Mark Rothko

(Critical Survey of Contemporary Fiction)

Mark Rothko, who was born into an Orthodox Jewish family in Russia and transplanted to the very foreign environment of Portland, Oregon just short of his tenth birthday, suffered all his life from a sense of displacement. What is more, he used his alienation as fuel for his creativity.

Rothko did not find what we now think of as his characteristic style and technique until he was forty-six years old. By 1945, however, his style had begun to change from a surrealistic, representational one to the mature one we associate with him: two or three stacked rectangles painted in luminescent colors and finished with soft edges.

Rothko was tragically divided throughout his career in his attitude towards success. On one hand, he relished the steady rise of his stock in the art market, manifested in the ever greater prices he and his dealers could charge for his productions. On the other hand, he despised the commercialism surrounding their display and sale. Above all things, he feared that increased public exposure would reveal his deficiencies.

At the height of his renown, Rothko achieved a kind of apotheosis when the wealthy de Menil family commissioned him to paint a set of murals for a chapel in Houston that was built, more or less, to his specifications. Rothko never lived to see them installed; in 1970, suffering from clinical depression and the aftereffects of an aneurysm, separated from his family and living alone in his New York studio, he swallowed a massive dose of barbiturates and slashed the insides of his arms with a razor blade.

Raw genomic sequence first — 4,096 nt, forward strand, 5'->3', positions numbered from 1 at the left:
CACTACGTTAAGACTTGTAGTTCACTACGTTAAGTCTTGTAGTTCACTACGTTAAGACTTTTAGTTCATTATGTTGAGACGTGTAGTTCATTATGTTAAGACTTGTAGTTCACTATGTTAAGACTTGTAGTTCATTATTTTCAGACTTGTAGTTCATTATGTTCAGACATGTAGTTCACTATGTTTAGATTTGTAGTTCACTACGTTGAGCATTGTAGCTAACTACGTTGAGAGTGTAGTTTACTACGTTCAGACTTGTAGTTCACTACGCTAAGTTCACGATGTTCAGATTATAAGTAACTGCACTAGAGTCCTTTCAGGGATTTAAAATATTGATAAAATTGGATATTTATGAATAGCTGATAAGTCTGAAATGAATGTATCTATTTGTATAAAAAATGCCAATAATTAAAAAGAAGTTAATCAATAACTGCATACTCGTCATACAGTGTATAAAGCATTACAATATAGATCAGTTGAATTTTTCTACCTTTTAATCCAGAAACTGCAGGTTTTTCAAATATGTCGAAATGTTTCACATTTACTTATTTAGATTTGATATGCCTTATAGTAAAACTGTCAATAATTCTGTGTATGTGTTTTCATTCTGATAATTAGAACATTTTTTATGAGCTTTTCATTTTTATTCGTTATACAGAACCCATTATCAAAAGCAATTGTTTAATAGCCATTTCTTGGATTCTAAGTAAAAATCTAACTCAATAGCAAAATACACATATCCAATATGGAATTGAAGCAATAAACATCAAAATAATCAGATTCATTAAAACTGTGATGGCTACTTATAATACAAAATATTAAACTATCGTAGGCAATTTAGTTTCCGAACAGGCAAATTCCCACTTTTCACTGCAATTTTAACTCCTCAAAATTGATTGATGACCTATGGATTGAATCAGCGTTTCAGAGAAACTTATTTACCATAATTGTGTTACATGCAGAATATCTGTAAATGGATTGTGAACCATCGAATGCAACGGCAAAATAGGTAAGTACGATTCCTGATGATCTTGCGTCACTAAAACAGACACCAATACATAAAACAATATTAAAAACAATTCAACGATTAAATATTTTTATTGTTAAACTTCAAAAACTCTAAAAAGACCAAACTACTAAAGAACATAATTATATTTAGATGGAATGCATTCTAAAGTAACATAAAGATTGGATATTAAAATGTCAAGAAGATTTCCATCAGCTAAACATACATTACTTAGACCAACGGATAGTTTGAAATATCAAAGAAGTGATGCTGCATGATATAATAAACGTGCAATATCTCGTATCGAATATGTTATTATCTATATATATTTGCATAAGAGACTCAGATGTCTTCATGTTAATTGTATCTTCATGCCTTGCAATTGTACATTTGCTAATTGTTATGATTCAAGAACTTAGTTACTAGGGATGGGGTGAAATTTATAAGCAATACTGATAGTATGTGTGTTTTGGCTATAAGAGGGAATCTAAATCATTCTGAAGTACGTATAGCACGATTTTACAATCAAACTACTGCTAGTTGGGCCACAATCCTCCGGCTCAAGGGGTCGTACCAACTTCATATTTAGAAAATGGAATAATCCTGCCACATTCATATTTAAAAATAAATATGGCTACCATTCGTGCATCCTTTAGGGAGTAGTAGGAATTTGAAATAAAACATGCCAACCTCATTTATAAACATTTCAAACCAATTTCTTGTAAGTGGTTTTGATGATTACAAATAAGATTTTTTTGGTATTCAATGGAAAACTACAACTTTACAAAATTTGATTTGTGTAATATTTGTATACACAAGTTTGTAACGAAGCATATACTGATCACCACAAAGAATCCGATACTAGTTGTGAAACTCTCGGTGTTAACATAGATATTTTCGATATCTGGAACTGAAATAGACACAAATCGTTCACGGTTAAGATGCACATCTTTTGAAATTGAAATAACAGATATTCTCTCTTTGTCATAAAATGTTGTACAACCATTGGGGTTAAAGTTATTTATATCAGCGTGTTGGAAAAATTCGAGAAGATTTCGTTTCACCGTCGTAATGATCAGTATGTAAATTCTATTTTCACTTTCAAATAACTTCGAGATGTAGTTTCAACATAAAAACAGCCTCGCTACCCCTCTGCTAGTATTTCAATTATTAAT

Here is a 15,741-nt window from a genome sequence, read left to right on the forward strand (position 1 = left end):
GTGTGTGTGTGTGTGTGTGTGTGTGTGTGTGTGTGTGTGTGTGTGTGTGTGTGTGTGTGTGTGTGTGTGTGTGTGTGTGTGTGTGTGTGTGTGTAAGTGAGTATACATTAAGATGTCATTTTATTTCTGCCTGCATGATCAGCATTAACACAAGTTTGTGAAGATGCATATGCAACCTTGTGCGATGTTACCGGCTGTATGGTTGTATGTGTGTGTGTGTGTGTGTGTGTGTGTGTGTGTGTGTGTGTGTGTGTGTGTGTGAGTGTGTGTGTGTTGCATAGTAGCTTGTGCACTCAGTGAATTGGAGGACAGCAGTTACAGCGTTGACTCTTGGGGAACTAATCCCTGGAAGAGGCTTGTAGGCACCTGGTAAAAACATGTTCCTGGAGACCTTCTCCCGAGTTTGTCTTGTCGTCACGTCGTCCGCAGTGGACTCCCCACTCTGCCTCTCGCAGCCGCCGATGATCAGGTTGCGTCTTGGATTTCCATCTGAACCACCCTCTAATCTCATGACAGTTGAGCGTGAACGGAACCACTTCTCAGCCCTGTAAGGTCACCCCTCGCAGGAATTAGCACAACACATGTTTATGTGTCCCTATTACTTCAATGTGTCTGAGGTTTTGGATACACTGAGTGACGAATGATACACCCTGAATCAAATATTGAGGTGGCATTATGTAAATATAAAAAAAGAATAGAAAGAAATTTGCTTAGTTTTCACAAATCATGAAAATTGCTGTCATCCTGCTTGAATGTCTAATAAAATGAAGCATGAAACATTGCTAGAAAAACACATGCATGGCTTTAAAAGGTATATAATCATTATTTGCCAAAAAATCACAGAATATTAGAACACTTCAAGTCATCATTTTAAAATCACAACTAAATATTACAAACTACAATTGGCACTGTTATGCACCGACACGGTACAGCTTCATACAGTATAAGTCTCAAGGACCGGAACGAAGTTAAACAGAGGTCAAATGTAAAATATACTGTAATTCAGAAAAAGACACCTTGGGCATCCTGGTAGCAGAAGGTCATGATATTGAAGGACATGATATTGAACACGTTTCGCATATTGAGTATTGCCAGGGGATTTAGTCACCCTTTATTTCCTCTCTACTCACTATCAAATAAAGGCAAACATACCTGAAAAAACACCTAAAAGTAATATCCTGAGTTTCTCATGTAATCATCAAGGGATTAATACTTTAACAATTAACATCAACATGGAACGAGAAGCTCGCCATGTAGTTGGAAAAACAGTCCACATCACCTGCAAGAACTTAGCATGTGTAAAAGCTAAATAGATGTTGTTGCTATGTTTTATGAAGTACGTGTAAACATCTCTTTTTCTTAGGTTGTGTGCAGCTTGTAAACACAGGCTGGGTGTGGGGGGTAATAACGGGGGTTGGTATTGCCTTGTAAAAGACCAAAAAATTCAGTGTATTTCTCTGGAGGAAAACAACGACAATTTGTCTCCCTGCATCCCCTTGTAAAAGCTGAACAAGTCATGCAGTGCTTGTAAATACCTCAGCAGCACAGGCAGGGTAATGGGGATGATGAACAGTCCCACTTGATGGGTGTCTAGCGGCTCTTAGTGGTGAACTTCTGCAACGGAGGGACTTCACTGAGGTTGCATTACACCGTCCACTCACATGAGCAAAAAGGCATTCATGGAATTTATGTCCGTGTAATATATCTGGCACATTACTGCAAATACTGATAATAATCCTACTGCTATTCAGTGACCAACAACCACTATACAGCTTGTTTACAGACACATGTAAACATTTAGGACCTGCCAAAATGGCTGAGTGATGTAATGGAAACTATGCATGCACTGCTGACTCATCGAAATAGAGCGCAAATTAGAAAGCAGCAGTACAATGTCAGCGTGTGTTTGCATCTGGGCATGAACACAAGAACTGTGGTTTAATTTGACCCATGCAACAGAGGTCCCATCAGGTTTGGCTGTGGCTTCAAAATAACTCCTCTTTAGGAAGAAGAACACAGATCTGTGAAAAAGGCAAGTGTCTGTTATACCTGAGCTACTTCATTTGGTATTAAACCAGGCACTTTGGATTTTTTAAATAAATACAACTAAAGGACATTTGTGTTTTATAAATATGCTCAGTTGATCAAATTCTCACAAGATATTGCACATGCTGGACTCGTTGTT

Breslin does an excellent job of showing us how even Rothko’s suicide was the inevitable end product of the artist’s explorations. Masterfully weaving together the art and the life, he clearly illustrates how the complex canvases and the conflicted individual interrelate.

Sources for Further Study

Boston Globe. November 28, 1993, p.29.

Chicago Tribune. November 21, 1993, XIV, p.3.

The Christian Science Monitor. February 11, 1994, p.14.

Library Journal. CXVIII, August, 1993, p.100.

The New York Review of Books. XL, December 2, 1993, p.36.

The New York Times Book Review. XCVIII, December 26, 1993, p.1.

Publishers Weekly. CCXL, September 27, 1993, p.51.

The Washington Post Book World. XXIII, December 26, 1993, p.8.